John L. Kraft, one of the most widely known names in New Jersey bond counsel circles, has announced his intention to leave the firm he founded, Kraft & McManimon, because of disagreements over his future role there.

Kraft & McManimon, which will now be called McManimon & Scotland, is the top-ranked bond counsel firm in New Jersey so far this year, handling 75 issues and $1.4 billion of state in the first three quarters, according to Securities Data Co. The firm ranks 34 nationwide.

"We have been undergoing a series of discussions about the future of the firm, and I was not in agreement with the way the other partners wanted to organize the management and direction of the firm," Kraft said yesterday.

In particular, other partners wanted him dropped from the firm's three-member management committee. "But I felt I had too much invested in the firm and too much to offer" to withdraw from the committee, Kraft said. He added that changes in the firm's compensation structure were not an issue in his decision.

Kraft said he submitted a letter of his intention to step down as of Dec. 31, the earliest date he could resign under the firm's rules of operation. But he said he may leave earlier if an agreement can be reached with the other partners.

He said he is not able to say where he will go next, because his plans are not yet finalized, but he is not considering retiring.

"I plan to continue as an active practitioner in public finance law," Kraft said. "I'm not retiring."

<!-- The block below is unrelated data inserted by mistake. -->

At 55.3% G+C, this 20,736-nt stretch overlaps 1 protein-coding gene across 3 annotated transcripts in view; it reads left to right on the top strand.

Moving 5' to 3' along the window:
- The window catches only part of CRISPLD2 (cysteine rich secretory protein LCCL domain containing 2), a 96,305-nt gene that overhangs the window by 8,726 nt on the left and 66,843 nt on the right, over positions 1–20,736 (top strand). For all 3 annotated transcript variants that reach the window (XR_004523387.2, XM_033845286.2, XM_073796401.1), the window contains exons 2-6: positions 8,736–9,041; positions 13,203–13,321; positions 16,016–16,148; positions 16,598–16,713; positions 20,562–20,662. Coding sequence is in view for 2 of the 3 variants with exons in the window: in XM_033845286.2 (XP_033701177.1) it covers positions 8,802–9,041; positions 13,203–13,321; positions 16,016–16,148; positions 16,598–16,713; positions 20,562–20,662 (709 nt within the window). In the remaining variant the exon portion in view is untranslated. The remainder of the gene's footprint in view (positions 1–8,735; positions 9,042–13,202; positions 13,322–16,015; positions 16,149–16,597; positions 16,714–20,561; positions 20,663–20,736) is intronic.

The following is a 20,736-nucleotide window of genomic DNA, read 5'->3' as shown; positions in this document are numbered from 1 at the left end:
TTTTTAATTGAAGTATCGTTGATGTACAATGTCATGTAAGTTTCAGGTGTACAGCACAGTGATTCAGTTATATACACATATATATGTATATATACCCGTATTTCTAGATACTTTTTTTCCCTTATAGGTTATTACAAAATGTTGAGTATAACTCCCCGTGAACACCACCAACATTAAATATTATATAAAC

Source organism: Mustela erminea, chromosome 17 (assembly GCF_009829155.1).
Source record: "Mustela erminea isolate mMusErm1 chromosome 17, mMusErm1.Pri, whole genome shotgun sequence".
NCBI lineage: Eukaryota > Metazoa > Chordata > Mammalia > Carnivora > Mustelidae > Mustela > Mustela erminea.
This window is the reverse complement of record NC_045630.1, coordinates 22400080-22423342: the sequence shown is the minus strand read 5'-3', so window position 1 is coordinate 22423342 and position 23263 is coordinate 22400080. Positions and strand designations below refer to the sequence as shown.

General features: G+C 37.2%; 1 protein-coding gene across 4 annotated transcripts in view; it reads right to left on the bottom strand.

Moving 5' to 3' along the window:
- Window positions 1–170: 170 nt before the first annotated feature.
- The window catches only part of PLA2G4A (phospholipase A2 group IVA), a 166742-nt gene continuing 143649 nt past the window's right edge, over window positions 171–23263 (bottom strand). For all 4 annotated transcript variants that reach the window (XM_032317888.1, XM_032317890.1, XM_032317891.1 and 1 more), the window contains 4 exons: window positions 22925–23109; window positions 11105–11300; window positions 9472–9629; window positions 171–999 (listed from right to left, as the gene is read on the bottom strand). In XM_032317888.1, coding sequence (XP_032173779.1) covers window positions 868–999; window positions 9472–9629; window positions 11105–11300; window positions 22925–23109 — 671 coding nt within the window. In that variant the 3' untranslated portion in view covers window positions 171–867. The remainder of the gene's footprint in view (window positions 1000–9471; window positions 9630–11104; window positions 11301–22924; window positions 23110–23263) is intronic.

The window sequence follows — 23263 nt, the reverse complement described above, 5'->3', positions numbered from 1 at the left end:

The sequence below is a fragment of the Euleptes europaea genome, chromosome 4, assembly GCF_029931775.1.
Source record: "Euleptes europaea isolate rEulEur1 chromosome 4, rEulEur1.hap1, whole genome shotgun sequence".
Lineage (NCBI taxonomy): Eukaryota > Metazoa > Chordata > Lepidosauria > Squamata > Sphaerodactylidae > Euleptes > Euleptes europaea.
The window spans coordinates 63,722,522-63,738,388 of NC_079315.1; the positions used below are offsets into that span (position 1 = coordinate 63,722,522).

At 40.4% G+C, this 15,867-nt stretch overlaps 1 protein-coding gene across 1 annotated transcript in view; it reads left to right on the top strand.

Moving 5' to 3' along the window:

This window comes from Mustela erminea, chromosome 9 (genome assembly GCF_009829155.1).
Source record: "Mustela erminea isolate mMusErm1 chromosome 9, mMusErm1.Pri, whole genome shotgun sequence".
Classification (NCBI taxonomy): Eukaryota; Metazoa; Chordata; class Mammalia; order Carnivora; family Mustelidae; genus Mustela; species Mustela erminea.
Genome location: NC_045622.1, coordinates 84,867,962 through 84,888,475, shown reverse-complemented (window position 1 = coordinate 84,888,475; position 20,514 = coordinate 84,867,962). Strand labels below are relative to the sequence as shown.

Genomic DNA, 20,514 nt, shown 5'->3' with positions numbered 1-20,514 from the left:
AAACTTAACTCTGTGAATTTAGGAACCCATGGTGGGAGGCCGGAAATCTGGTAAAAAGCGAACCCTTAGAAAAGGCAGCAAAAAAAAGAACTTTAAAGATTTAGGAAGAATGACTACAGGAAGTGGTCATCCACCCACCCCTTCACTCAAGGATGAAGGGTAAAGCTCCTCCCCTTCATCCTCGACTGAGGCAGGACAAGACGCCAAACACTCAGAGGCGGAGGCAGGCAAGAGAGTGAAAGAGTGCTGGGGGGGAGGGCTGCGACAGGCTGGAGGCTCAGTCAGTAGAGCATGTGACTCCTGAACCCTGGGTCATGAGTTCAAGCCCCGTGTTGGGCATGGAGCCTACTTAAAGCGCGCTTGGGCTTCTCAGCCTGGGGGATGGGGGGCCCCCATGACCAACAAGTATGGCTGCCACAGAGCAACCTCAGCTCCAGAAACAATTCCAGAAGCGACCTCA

As with any such rift, some client defections are expected. But Kraft said it would be inappropriate to speculate which clients would follow him to a new operation.

"When any partner leaves a law firm, clients have the total freedom to utilize any attorney they wish," Kraft said.

Over the past three years, the state of New Jersey has been Kraft & McManimon's biggest client, sliding bond issues totaling $766 million the firm's way since 1989. The Mercer County Improvement Authority is the firm's second biggest client for the period, with 11 issues and $392 million in volume.

Other major clients include the Hudson County Improvement Authority and the Bergen County Utilities Authority.

After Kraft's departure, McManimon & Scotland will have eight general partners, four limited partners, and 12 associates. In 1987, 10 partners split with the firm to form St. John, Oberdorf, Williams, Edington & Curtin.

Edward McManimon, the firm's other name partner, said yesterday he was not surprised by the development, but he feels Kraft "misreads the changes that are occurring" at the firm.

"There's a time in every business where there's a need to change the dynamics of the business," McManimon said. "Jack just wants to move in a different direction."

Although he has disagreed with several partners on the direction of the firm, Kraft said his personal friendship with McManimon will continue.

"I have a tremendous amount of respect for Ed and I think that our friendship will continue," Kraft said. "There are, of course, other partners in the firm who don't see eye to eye with me on personal or professional basis."

McManimon said he too wishes Kraft well, adding, "Jack has had a profound influence on public finance in New Jersey and we've been associated with that."

Glenn Scotland, the firm's new name partner, was not available for comment yesterday.

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